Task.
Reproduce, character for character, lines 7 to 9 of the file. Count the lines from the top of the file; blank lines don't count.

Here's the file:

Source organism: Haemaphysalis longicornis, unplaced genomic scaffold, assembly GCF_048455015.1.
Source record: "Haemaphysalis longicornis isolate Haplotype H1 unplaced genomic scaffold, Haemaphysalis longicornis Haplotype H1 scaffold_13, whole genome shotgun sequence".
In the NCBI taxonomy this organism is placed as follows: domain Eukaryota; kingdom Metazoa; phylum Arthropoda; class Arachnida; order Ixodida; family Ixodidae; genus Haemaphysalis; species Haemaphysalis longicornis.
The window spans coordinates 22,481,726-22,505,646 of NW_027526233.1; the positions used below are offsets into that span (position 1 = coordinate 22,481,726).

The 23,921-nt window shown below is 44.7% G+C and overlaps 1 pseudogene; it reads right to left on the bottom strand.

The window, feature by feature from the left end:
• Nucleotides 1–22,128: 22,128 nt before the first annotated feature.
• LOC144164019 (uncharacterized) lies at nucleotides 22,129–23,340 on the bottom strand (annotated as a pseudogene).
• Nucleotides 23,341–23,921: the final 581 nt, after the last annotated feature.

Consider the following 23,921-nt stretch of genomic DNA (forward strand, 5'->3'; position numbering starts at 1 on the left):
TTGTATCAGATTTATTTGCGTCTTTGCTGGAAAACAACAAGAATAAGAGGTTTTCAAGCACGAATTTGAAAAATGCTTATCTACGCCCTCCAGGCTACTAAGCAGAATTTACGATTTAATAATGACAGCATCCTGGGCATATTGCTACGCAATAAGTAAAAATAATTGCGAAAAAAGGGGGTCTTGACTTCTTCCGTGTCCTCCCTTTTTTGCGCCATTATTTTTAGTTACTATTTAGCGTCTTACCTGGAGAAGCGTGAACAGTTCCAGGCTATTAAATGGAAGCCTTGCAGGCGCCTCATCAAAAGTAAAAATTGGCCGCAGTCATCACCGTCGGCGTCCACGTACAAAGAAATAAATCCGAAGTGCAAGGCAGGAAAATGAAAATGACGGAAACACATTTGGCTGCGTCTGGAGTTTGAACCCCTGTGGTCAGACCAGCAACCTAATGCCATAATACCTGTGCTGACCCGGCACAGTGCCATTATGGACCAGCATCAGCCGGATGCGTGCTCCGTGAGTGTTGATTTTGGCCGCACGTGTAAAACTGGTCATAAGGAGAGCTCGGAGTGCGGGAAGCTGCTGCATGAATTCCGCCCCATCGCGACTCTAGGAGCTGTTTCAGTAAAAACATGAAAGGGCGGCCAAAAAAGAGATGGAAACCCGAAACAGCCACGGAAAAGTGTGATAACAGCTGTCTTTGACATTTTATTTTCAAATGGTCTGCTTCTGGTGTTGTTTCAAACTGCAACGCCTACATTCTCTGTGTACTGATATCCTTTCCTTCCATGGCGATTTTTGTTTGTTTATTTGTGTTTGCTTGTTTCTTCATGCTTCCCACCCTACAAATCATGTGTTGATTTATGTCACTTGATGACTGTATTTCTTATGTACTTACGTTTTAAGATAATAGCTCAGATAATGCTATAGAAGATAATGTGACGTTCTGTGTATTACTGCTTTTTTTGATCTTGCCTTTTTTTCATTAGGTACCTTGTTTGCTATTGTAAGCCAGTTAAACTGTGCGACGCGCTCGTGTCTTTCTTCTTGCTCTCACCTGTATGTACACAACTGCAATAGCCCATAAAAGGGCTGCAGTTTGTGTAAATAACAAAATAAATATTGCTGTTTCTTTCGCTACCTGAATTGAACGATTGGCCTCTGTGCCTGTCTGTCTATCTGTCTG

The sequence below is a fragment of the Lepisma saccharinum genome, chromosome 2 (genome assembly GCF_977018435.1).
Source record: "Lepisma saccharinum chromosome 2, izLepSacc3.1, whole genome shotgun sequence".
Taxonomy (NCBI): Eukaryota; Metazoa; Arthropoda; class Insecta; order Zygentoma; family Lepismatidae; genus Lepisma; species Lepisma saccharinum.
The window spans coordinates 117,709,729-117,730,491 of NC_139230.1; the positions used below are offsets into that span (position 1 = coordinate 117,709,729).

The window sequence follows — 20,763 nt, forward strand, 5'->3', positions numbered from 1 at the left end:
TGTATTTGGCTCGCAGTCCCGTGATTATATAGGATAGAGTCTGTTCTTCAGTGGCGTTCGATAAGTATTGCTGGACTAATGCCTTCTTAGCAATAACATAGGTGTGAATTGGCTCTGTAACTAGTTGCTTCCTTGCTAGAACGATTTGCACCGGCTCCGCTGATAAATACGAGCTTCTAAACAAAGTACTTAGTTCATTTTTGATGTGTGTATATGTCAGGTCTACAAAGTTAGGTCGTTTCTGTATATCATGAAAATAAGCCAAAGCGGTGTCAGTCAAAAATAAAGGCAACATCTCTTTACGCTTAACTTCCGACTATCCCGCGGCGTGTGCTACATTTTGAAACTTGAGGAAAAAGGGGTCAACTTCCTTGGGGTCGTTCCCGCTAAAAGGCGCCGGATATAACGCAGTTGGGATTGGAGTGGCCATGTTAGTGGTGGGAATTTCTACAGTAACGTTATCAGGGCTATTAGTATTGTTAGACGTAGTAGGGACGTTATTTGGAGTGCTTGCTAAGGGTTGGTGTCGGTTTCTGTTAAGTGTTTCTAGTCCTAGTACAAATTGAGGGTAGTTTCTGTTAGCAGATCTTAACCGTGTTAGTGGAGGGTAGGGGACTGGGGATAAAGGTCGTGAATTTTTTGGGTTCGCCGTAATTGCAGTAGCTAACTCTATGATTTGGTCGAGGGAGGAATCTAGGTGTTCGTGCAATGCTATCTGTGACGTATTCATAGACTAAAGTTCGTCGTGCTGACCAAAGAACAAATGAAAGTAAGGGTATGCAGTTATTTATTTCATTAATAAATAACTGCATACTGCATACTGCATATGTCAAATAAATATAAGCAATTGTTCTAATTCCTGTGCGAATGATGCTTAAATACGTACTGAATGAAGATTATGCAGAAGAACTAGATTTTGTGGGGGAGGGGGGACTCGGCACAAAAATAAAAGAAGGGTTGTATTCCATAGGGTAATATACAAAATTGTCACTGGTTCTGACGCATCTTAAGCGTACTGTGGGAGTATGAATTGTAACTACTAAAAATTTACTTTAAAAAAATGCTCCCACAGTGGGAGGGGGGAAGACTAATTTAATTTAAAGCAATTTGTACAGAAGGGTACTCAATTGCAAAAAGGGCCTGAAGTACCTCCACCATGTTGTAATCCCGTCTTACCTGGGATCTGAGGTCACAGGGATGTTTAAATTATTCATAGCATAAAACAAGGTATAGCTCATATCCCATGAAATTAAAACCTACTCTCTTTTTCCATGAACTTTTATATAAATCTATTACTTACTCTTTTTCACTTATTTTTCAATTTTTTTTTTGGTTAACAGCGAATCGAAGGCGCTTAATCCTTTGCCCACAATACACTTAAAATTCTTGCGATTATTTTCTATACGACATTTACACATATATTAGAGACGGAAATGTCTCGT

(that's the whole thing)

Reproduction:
• Nucleotides 1–22,128: 22,128 nt before the first annotated feature.
• LOC144164019 (uncharacterized) lies at nucleotides 22,129–23,340 on the bottom strand (annotated as a pseudogene).
• Nucleotides 23,341–23,921: the final 581 nt, after the last annotated feature.